To tap into the underserved market of adult students who would like to enroll in post secondary programs, colleges and universities need to reimagine programs and deliver in new ways. The alternative for many of these students is not attending at all.
(IHE) described Georgia Tech’s efforts five
years ago to make its Master’s Degree in Computer Science available to far more
students by using a MOOC strategy. In fact it had an audacious goal of enrolling 10,000 students by the
Georgia Institute of Technology began a bold experiment -- to take a
high-profile graduate program, put it online and offer it to students at a
fraction of the cost of the in-person degree…. The tuition was $6,630 -- about
a sixth of the cost of an on-campus degree. It was a huge gamble. Could an
online degree really match the quality of a degree taught on campus? Would the
institution cannibalize its in-person degree applicants? Would the program make
summarizes the analysis by two researchers published in
, a journal
focused on school reform and concluded that the report
“suggests that the gamble
these summary points in the IHE article the most persuasive that this was a
has grown from 380 students in spring 2014 to 6,365 this spring”... “widened access to education by appealing to
a group of people who would not otherwise have pursued master’s degrees.
access to education by appealing to a group of people who would not otherwise
have pursued master’s degrees."
thought … that Georgia Tech was going to cannibalize its own revenue stream.
But the profile of people applying online is so different, there’s virtually no
applicant to the online program was a 34-year-old mid career ..., while the
typical applicant to the in-person degree was a 24-year-old recent graduate
18,000 students who applied to the in-person and online degrees, less than
0.2 percent applied to both…”
intriguing point we read in the IHE summary
admitted to the online program typically had slightly lower academic
credentials than those admitted to the in-person program, but they performed
slightly better in their identical and blind-marked final assessments -- a
finding the study hailed as “the first rigorous evidence that we know of
showing that an online degree program can increase educational attainment.”
Several current surveys and reports have found that Competency Based Education programs achieve these same kinds of results; they are as effective as traditional programs in terms of student demonstration of mastery of material.
reports that Georgia Tech strongly feels that one of the biggest results of
their efforts was
It is true that many institutions have been serving the unmet needs of working adult students who
desire programs that fit into their personal situations and match their career
and life goals. Unfortunately and too often these are simply Online courses and programs that are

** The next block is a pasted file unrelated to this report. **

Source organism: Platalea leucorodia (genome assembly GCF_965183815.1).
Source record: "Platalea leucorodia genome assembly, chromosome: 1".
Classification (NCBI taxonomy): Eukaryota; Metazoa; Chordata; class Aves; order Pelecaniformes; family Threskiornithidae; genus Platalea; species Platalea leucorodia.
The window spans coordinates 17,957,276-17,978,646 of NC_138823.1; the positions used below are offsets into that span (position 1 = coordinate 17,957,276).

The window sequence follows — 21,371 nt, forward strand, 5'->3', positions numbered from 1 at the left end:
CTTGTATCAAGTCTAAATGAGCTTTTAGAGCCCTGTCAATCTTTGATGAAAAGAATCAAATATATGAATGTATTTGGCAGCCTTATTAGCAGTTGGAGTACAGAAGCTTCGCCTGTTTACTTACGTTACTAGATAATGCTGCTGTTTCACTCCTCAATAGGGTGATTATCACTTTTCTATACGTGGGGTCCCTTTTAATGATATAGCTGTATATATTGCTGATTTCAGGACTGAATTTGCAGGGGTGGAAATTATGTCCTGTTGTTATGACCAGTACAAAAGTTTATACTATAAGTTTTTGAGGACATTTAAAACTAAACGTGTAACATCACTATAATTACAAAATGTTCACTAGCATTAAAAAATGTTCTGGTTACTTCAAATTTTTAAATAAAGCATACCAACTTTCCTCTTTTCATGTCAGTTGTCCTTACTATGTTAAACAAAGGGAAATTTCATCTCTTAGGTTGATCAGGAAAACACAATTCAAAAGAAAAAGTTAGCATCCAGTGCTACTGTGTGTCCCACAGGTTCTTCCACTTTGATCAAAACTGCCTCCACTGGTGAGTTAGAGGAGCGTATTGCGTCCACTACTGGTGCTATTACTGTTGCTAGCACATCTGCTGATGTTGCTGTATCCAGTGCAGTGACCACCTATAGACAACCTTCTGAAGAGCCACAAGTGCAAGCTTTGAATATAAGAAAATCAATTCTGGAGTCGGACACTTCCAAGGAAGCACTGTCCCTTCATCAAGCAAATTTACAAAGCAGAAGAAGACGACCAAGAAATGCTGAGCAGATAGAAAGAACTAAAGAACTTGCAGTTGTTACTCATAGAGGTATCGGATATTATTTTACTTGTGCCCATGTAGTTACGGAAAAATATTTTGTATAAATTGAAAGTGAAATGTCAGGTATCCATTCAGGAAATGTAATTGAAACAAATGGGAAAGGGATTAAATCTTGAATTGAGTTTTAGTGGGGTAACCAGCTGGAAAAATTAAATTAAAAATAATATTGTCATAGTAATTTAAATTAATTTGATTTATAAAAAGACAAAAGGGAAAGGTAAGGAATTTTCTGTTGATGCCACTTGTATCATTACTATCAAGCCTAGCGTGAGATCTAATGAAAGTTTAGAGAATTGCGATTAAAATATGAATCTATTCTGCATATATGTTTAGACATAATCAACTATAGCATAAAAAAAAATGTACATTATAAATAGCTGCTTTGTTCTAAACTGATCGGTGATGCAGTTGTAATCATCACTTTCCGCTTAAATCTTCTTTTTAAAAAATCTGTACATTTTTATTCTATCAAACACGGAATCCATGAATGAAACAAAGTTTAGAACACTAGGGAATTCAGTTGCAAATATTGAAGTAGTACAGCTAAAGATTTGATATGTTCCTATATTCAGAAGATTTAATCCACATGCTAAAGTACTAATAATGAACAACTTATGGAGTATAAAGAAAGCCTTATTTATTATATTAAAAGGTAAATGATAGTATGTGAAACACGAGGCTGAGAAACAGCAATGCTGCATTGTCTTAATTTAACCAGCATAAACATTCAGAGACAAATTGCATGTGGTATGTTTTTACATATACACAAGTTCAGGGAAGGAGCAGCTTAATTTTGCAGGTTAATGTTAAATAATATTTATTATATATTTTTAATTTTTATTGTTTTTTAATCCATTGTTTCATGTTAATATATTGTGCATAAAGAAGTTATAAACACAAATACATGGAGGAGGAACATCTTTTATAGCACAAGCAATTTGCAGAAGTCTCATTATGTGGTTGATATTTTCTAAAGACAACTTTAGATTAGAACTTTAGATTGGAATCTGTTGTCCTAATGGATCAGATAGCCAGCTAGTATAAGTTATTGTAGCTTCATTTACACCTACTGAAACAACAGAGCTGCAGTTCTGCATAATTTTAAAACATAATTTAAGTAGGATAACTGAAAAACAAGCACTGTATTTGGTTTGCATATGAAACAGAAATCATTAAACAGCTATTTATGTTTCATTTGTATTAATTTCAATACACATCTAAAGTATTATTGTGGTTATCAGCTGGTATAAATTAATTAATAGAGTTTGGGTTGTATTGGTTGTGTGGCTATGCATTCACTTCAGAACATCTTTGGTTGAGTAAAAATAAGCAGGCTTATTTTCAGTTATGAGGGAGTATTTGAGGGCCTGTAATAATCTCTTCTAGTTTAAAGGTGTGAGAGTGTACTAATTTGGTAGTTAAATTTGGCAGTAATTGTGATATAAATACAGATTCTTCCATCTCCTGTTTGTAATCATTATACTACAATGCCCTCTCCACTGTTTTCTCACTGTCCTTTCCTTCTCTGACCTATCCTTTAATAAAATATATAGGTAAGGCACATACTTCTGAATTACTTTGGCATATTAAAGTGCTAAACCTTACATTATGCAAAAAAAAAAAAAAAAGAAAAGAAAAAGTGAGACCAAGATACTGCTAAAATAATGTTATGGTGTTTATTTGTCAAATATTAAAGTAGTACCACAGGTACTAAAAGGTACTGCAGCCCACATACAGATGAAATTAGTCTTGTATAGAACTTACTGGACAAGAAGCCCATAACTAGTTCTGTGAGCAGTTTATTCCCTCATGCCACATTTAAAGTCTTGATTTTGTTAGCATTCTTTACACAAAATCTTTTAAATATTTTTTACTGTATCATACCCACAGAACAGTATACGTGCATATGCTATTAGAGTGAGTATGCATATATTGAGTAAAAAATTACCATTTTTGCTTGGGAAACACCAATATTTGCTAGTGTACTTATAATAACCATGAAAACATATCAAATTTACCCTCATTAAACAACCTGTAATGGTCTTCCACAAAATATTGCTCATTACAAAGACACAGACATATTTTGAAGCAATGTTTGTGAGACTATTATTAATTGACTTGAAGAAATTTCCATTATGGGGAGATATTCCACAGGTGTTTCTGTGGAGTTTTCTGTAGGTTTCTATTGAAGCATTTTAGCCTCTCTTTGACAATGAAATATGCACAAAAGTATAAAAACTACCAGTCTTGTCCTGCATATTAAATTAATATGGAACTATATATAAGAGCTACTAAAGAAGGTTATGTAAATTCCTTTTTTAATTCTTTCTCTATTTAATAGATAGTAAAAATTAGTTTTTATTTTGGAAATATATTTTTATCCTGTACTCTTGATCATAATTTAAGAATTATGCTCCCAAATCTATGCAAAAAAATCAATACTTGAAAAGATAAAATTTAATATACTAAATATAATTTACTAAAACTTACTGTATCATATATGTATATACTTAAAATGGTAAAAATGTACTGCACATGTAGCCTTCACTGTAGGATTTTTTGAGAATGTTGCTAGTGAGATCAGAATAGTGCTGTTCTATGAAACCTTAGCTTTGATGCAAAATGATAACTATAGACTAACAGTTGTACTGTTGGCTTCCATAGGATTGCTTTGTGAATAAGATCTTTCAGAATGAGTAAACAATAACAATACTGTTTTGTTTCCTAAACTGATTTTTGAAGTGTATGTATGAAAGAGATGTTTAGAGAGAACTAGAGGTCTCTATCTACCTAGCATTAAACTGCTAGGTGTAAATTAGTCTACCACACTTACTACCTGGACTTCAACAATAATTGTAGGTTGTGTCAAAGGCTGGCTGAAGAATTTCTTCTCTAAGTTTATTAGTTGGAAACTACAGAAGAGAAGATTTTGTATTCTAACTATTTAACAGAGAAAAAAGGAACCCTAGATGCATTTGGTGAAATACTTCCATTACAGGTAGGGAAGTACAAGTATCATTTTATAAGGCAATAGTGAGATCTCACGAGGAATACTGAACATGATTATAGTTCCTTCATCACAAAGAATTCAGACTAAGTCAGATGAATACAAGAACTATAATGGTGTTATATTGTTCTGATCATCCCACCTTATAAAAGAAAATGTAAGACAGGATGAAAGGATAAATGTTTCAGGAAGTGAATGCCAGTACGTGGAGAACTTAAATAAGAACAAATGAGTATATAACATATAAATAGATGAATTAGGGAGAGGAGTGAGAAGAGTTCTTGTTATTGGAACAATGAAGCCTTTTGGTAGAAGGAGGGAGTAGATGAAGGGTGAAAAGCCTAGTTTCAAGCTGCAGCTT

duplicative of on campus programs; requiring structured attendance, inflicting too high of a cost, and are not well enough connected
to the job needs and career aspirations. Its imperative that traditional colleges and universities create programs that will appeal to these students, if not their enrollments will continue to decline.
There is need for a rethink, a redesign, and a purposeful consideration of technology that can support these learners in an online or blended learning experience.
One of the most promising trends at traditional
campuses is the creation and delivery of Competency Based Education programs. Any college and university can design and launch a CBE program, they do not need the level of resources that Georgia Tech acquired for its MOOC program. But they do need to consider the right tools for the job (like GA Tech did for its program). We need to stop putting all programs in one size fits all traditional LMS built to manage courses.
CBE courses and programs come in a variety of flavors but share certain fundamentals.
-- Designed around the needs of the individual learner, not a course
-- Measure achievement and mastery, not seat time (the learning is constant, the time is variable)
-- Allow students to work
on their own paces and paths while engaging with all material.
-- Insure students are always fully supported, but supported exactly when they need it, not when the course schedule dictates.
-- Create relevance that students seek; academically sound but clearly connected to the skills, knowledge, and competencies required in job and career path.
college or university can pursue this model, it doesn't require the level of investment that Georgia Tech made. It does require a reach out to the employers you serve for support. If you
plan and collaborate with employers around competency based learning programs,
they are very likely to offer assistance and encourage their employees to
Many colleges do worry about disrupting existing programs. But it seems that new programs designed for an underserved audience do not cannibalize from your current programs. They appeal to a segment of students whose other choice is no program at all.
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